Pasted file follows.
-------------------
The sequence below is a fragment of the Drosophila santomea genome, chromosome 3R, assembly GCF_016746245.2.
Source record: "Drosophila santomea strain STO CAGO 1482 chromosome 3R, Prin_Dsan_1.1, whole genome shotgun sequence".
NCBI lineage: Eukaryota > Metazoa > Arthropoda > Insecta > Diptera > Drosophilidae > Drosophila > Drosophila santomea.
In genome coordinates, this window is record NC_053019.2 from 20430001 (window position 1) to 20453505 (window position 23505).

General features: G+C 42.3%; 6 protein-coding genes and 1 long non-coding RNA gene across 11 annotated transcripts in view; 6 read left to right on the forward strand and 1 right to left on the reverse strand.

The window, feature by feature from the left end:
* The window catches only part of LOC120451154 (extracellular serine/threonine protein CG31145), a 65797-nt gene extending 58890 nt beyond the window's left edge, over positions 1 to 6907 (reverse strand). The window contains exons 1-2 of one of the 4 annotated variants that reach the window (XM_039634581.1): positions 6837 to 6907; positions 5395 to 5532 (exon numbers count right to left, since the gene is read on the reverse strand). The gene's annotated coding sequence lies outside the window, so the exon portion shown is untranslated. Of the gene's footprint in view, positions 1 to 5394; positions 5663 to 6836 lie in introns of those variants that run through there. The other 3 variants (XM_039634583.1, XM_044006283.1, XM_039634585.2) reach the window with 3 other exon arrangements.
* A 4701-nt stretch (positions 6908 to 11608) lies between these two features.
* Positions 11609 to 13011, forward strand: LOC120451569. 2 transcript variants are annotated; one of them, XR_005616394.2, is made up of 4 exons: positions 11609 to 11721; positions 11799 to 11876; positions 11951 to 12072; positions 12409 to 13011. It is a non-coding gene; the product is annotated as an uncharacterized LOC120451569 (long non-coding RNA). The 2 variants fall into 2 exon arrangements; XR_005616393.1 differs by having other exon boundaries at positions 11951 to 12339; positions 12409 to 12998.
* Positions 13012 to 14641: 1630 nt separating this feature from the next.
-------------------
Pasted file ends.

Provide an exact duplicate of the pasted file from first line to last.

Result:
The sequence below is a fragment of the Drosophila santomea genome, chromosome 3R, assembly GCF_016746245.2.
Source record: "Drosophila santomea strain STO CAGO 1482 chromosome 3R, Prin_Dsan_1.1, whole genome shotgun sequence".
NCBI lineage: Eukaryota > Metazoa > Arthropoda > Insecta > Diptera > Drosophilidae > Drosophila > Drosophila santomea.
In genome coordinates, this window is record NC_053019.2 from 20430001 (window position 1) to 20453505 (window position 23505).

General features: G+C 42.3%; 6 protein-coding genes and 1 long non-coding RNA gene across 11 annotated transcripts in view; 6 read left to right on the forward strand and 1 right to left on the reverse strand.

The window, feature by feature from the left end:
* The window catches only part of LOC120451154 (extracellular serine/threonine protein CG31145), a 65797-nt gene extending 58890 nt beyond the window's left edge, over positions 1 to 6907 (reverse strand). The window contains exons 1-2 of one of the 4 annotated variants that reach the window (XM_039634581.1): positions 6837 to 6907; positions 5395 to 5532 (exon numbers count right to left, since the gene is read on the reverse strand). The gene's annotated coding sequence lies outside the window, so the exon portion shown is untranslated. Of the gene's footprint in view, positions 1 to 5394; positions 5663 to 6836 lie in introns of those variants that run through there. The other 3 variants (XM_039634583.1, XM_044006283.1, XM_039634585.2) reach the window with 3 other exon arrangements.
* A 4701-nt stretch (positions 6908 to 11608) lies between these two features.
* Positions 11609 to 13011, forward strand: LOC120451569. 2 transcript variants are annotated; one of them, XR_005616394.2, is made up of 4 exons: positions 11609 to 11721; positions 11799 to 11876; positions 11951 to 12072; positions 12409 to 13011. It is a non-coding gene; the product is annotated as an uncharacterized LOC120451569 (long non-coding RNA). The 2 variants fall into 2 exon arrangements; XR_005616393.1 differs by having other exon boundaries at positions 11951 to 12339; positions 12409 to 12998.
* Positions 13012 to 14641: 1630 nt separating this feature from the next.